According to the annual audit of political engagement conducted by the Hansard Society, a growing number of British voters have lost confidence in parliament, are pessimistic about the state of the country, and believe that the main political parties are unable to serve the UK’s best interests. It shouldn’t come as a surprise to anyone that the Brexit process has taken a heavy toll on political credibility.
In 2010, the result of the general election was a hung parliament, and we ended up with the Con-Lib coalition. In 2015, the Conservatives surprised everyone and scraped a majority, after our antiquated electoral system rewarded four million Ukip voters – a third of the total share – with just one MP. And in 2017, Theresa May’s ill-fated campaign left Britain with another hung parliament, resulting in the current confidence and supply agreement with the DUP.
Judging by the past three elections, the current realignment taking place in British politics with Change UK and the Brexit Party means that we’re in for a decade of hung parliaments, with general elections taking place more frequently. And while Brexit isn’t the cause of this realignment, it has become a potent catalyst.
In 2015, Dan Hodges argued in the Telegraph that the first past the post electoral system was valued by the British because it acts as a “padlock on extremism and superficiality”. Indeed, the adjectives “extreme” and “superficial” are not too dissimilar from what commentators who aren’t as sensible or measured as Hodges have used to describe those who campaigned for Brexit – and the 17.4 million British voters who chose to back it.
The mindset behind the backlash to the Brexit vote, which was the biggest act of democracy this country has ever seen, is simple: the people can’t be trusted.
And the actions and conduct of our MPs since that historic vote will lead to voters increasingly concluding that whichever way they vote in elections or referendums, their representatives will simply ignore them if they don’t like the result. What sort of message does that send to people who have always been sceptical about placing their trust in politicians? After all, the vote was taken after a campaign in which many millions – some of whom were voting for the very first time – were told that June the 23rd really mattered, that it was a “once-in-a-generation opportunity”.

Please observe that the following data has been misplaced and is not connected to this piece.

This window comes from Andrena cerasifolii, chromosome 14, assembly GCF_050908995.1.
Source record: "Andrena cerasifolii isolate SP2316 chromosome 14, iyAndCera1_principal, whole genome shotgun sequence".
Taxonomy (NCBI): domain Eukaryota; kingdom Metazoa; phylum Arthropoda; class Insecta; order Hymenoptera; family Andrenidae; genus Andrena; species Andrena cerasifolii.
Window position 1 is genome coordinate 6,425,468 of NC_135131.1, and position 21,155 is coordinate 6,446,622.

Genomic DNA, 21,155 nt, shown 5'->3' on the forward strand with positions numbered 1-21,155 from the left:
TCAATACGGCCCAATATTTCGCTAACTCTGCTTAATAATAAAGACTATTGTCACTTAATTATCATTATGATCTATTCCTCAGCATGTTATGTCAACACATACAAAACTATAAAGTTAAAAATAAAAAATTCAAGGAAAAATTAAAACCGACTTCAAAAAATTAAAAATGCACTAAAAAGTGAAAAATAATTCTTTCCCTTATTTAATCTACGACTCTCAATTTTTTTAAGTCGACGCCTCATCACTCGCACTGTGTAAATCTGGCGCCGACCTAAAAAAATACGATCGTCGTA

But far from influencing genuine change, parliament has failed to implement what the electorate decided. Almost three years on from the referendum result, trust in politicians is now lower than it was after the expenses scandal. It’s clear that parliament itself needs a fundamental shake-up.
In the era of the on-demand economy, when we’re able to make an informed decision about a range of products and services in a matter of minutes, why should political elections be any different?
Before the fissures of recent years, millions of voters have long felt unrepresented. The vast majority of votes cast have no impact on who is chosen in any given area, and millions feel obliged to vote tactically to make their vote count.
In the age of choice, voting for one of the two major parties as broad coalitions with two very different ideological branches is unsustainable. People want – and are entitled – to know what they’re getting. The glue of party loyalty that used to hold broad churches together is coming unstuck.
Indeed, the arguments in favour of retaining the status quo don’t add up. For example, suggesting that voters are too foolish to have a meaningful vote on anything other than the Conservatives or Labour is as dangerous as it is insulting.
The fear behind such an argument is that the process could lead to a coalition in which Jeremy Corbyn has to hop into bed with the Lib Dems or the SNP, or the Conservatives with the Brexit Party. In other words, if we dare to give voters a genuine choice at the ballot box, power might shift away from the Guardian-reading intelligentsia and Tory paternalists.
The case against greater choice is built on snobbery and condescension – the belief that people just don’t know what’s good for them. The fact that there are only ever two realistic options and then a few other candidates who don’t actually stand a chance shows that voters only really have the illusion of choice. When push comes to shove, they are presented with a decision between a rock and a hard place – the real power is left to those who “know best”.
A system based on proportional representation would be far more democratic and would represent the kind of future we voted for with Brexit. For those who argue against PR, the greatest threat is not the impact on our political discourse, but to the very existence of our two-party system. Yet such a system has proved utterly incompetent, and its downfall cannot come soon enough. And given the Hansard Society’s polling, the electorate certainly won’t shed tears either.
Electoral reform, however, does not have to include votes for children. If the law says that a 16-year-old is not old enough to be trusted on a sunbed, to get a piercing, or to smoke a cigarette, then the inference is that some decisions must be left to adults – that surely must include deciding the future of our nation. So let’s maintain the voting age at the point of adulthood, but let’s finally give those adults a genuine choice.